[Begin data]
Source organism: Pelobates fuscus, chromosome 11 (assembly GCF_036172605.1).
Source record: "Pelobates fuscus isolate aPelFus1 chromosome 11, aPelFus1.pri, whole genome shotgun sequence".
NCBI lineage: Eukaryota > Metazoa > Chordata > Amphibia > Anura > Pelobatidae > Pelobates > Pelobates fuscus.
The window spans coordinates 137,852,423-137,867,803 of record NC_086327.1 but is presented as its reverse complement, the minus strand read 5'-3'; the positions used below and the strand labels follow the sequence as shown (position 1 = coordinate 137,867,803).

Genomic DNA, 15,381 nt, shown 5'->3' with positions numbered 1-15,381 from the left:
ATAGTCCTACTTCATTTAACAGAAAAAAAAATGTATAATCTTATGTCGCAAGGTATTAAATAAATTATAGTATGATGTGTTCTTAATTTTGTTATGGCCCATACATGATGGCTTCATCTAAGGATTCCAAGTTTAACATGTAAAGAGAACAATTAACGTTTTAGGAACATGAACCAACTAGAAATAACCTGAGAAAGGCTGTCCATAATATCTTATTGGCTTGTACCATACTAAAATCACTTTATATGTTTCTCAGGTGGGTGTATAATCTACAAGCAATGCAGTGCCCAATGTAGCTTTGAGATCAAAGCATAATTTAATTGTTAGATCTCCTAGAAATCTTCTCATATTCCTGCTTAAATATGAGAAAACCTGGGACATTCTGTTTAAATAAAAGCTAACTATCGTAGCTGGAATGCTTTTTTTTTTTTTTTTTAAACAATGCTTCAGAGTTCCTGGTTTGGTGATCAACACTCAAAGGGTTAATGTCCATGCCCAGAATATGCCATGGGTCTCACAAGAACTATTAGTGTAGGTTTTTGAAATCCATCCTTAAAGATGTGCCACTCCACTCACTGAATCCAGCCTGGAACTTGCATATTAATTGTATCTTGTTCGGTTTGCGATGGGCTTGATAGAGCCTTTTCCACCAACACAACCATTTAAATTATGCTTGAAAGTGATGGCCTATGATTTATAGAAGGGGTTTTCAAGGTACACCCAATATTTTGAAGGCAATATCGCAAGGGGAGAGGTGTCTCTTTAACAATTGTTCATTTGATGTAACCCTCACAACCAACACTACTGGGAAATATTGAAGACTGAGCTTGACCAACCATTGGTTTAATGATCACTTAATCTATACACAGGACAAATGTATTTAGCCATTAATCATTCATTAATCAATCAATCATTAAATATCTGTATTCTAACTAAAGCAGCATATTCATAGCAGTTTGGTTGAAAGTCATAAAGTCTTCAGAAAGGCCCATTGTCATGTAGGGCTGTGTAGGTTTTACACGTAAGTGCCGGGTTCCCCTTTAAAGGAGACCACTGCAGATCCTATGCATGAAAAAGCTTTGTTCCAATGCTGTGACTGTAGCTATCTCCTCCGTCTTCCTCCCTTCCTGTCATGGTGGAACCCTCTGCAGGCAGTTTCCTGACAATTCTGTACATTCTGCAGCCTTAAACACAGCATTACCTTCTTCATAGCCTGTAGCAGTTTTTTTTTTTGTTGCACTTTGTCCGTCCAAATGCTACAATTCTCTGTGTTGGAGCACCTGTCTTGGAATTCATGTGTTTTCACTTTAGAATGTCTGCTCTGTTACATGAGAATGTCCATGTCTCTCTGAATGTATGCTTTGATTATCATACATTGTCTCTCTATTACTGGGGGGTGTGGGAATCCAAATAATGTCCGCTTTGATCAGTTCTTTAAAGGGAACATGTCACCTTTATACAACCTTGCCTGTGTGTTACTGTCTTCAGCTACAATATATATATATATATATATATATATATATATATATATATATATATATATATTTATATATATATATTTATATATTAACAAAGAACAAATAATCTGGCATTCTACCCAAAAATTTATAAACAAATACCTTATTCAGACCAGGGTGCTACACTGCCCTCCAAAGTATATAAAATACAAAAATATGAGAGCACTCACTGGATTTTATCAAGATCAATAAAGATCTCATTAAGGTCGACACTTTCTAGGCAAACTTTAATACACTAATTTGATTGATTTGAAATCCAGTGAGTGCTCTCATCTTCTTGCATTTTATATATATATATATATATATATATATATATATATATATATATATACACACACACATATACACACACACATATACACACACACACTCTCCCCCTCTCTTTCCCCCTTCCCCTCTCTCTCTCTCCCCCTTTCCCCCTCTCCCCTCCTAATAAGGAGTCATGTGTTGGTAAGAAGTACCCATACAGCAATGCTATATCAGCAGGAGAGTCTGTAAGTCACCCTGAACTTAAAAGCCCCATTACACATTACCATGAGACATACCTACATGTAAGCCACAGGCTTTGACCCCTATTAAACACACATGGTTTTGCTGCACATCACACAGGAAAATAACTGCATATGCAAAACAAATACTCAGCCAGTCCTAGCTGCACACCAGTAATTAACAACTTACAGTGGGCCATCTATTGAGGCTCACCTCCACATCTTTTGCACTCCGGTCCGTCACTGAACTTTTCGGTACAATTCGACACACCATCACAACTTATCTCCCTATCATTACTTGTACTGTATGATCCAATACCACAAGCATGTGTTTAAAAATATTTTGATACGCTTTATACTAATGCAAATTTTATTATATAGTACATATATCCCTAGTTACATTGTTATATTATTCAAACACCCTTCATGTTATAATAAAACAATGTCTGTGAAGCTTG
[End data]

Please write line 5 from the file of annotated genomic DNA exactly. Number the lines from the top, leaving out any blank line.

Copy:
Genomic DNA, 15,381 nt, shown 5'->3' with positions numbered 1-15,381 from the left: